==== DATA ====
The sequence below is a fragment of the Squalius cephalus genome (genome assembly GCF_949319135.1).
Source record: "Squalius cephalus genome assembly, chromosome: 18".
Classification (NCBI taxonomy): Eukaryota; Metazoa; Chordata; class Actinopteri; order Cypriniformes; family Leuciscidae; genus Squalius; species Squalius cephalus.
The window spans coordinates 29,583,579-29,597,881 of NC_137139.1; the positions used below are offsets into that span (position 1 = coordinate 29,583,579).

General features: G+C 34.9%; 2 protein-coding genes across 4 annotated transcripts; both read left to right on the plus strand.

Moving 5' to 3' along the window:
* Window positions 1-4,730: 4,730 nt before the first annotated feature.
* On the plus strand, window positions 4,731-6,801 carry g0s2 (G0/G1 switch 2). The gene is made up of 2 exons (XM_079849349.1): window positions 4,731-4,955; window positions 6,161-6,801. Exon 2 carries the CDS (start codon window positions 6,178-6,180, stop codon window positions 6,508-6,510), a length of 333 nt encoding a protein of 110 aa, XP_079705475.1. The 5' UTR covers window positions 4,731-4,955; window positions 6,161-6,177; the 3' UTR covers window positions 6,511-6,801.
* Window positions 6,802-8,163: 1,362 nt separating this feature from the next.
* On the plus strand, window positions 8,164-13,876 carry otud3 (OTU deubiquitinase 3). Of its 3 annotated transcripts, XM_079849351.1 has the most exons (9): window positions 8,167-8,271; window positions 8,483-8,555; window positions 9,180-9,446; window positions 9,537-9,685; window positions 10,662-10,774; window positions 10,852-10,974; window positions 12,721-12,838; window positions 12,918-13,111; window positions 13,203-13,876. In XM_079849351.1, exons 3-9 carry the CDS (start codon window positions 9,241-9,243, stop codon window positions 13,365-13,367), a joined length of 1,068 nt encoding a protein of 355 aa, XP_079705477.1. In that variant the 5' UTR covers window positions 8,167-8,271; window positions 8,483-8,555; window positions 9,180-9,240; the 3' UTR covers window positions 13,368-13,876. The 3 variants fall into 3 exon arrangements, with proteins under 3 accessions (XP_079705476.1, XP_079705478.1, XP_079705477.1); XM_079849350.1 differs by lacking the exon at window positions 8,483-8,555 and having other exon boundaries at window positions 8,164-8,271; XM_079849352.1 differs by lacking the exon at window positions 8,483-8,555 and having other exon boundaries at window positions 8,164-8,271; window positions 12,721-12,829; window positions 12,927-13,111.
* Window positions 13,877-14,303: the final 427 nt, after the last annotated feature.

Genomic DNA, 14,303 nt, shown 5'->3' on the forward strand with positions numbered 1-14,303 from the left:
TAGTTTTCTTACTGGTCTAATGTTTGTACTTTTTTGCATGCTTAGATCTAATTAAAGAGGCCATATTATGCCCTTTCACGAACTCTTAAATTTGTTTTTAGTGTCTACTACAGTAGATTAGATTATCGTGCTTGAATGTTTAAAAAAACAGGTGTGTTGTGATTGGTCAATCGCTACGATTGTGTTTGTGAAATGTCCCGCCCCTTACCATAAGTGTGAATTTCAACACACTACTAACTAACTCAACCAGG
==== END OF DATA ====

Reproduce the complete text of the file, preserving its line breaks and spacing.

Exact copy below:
The sequence below is a fragment of the Squalius cephalus genome (genome assembly GCF_949319135.1).
Source record: "Squalius cephalus genome assembly, chromosome: 18".
Classification (NCBI taxonomy): Eukaryota; Metazoa; Chordata; class Actinopteri; order Cypriniformes; family Leuciscidae; genus Squalius; species Squalius cephalus.
The window spans coordinates 29,583,579-29,597,881 of NC_137139.1; the positions used below are offsets into that span (position 1 = coordinate 29,583,579).

General features: G+C 34.9%; 2 protein-coding genes across 4 annotated transcripts; both read left to right on the plus strand.

Moving 5' to 3' along the window:
* Window positions 1-4,730: 4,730 nt before the first annotated feature.
* On the plus strand, window positions 4,731-6,801 carry g0s2 (G0/G1 switch 2). The gene is made up of 2 exons (XM_079849349.1): window positions 4,731-4,955; window positions 6,161-6,801. Exon 2 carries the CDS (start codon window positions 6,178-6,180, stop codon window positions 6,508-6,510), a length of 333 nt encoding a protein of 110 aa, XP_079705475.1. The 5' UTR covers window positions 4,731-4,955; window positions 6,161-6,177; the 3' UTR covers window positions 6,511-6,801.
* Window positions 6,802-8,163: 1,362 nt separating this feature from the next.
* On the plus strand, window positions 8,164-13,876 carry otud3 (OTU deubiquitinase 3). Of its 3 annotated transcripts, XM_079849351.1 has the most exons (9): window positions 8,167-8,271; window positions 8,483-8,555; window positions 9,180-9,446; window positions 9,537-9,685; window positions 10,662-10,774; window positions 10,852-10,974; window positions 12,721-12,838; window positions 12,918-13,111; window positions 13,203-13,876. In XM_079849351.1, exons 3-9 carry the CDS (start codon window positions 9,241-9,243, stop codon window positions 13,365-13,367), a joined length of 1,068 nt encoding a protein of 355 aa, XP_079705477.1. In that variant the 5' UTR covers window positions 8,167-8,271; window positions 8,483-8,555; window positions 9,180-9,240; the 3' UTR covers window positions 13,368-13,876. The 3 variants fall into 3 exon arrangements, with proteins under 3 accessions (XP_079705476.1, XP_079705478.1, XP_079705477.1); XM_079849350.1 differs by lacking the exon at window positions 8,483-8,555 and having other exon boundaries at window positions 8,164-8,271; XM_079849352.1 differs by lacking the exon at window positions 8,483-8,555 and having other exon boundaries at window positions 8,164-8,271; window positions 12,721-12,829; window positions 12,927-13,111.
* Window positions 13,877-14,303: the final 427 nt, after the last annotated feature.

Genomic DNA, 14,303 nt, shown 5'->3' on the forward strand with positions numbered 1-14,303 from the left:
TAGTTTTCTTACTGGTCTAATGTTTGTACTTTTTTGCATGCTTAGATCTAATTAAAGAGGCCATATTATGCCCTTTCACGAACTCTTAAATTTGTTTTTAGTGTCTACTACAGTAGATTAGATTATCGTGCTTGAATGTTTAAAAAAACAGGTGTGTTGTGATTGGTCAATCGCTACGATTGTGTTTGTGAAATGTCCCGCCCCTTACCATAAGTGTGAATTTCAACACACTACTAACTAACTCAACCAGG